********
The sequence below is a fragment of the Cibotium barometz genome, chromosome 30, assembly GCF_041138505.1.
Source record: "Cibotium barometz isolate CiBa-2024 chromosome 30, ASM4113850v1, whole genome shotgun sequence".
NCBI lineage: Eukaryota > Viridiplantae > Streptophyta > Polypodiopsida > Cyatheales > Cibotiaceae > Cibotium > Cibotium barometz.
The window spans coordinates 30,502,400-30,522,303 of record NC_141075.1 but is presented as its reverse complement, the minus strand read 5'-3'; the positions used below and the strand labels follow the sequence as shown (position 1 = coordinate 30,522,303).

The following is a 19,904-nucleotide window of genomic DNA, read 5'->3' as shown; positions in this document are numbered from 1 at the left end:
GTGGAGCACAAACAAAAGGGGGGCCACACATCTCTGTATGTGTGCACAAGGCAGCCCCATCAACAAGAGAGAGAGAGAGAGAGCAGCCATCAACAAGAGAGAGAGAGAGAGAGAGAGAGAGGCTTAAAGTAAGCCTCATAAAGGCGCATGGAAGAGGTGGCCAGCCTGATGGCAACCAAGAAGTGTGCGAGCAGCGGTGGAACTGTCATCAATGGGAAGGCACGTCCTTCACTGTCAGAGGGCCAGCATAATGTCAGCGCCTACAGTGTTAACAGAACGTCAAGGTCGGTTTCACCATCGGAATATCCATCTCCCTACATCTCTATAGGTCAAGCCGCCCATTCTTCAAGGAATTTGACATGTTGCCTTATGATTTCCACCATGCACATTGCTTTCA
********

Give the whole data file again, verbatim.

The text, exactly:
The sequence below is a fragment of the Cibotium barometz genome, chromosome 30, assembly GCF_041138505.1.
Source record: "Cibotium barometz isolate CiBa-2024 chromosome 30, ASM4113850v1, whole genome shotgun sequence".
NCBI lineage: Eukaryota > Viridiplantae > Streptophyta > Polypodiopsida > Cyatheales > Cibotiaceae > Cibotium > Cibotium barometz.
The window spans coordinates 30,502,400-30,522,303 of record NC_141075.1 but is presented as its reverse complement, the minus strand read 5'-3'; the positions used below and the strand labels follow the sequence as shown (position 1 = coordinate 30,522,303).

The following is a 19,904-nucleotide window of genomic DNA, read 5'->3' as shown; positions in this document are numbered from 1 at the left end:
GTGGAGCACAAACAAAAGGGGGGCCACACATCTCTGTATGTGTGCACAAGGCAGCCCCATCAACAAGAGAGAGAGAGAGAGAGCAGCCATCAACAAGAGAGAGAGAGAGAGAGAGAGAGAGGCTTAAAGTAAGCCTCATAAAGGCGCATGGAAGAGGTGGCCAGCCTGATGGCAACCAAGAAGTGTGCGAGCAGCGGTGGAACTGTCATCAATGGGAAGGCACGTCCTTCACTGTCAGAGGGCCAGCATAATGTCAGCGCCTACAGTGTTAACAGAACGTCAAGGTCGGTTTCACCATCGGAATATCCATCTCCCTACATCTCTATAGGTCAAGCCGCCCATTCTTCAAGGAATTTGACATGTTGCCTTATGATTTCCACCATGCACATTGCTTTCA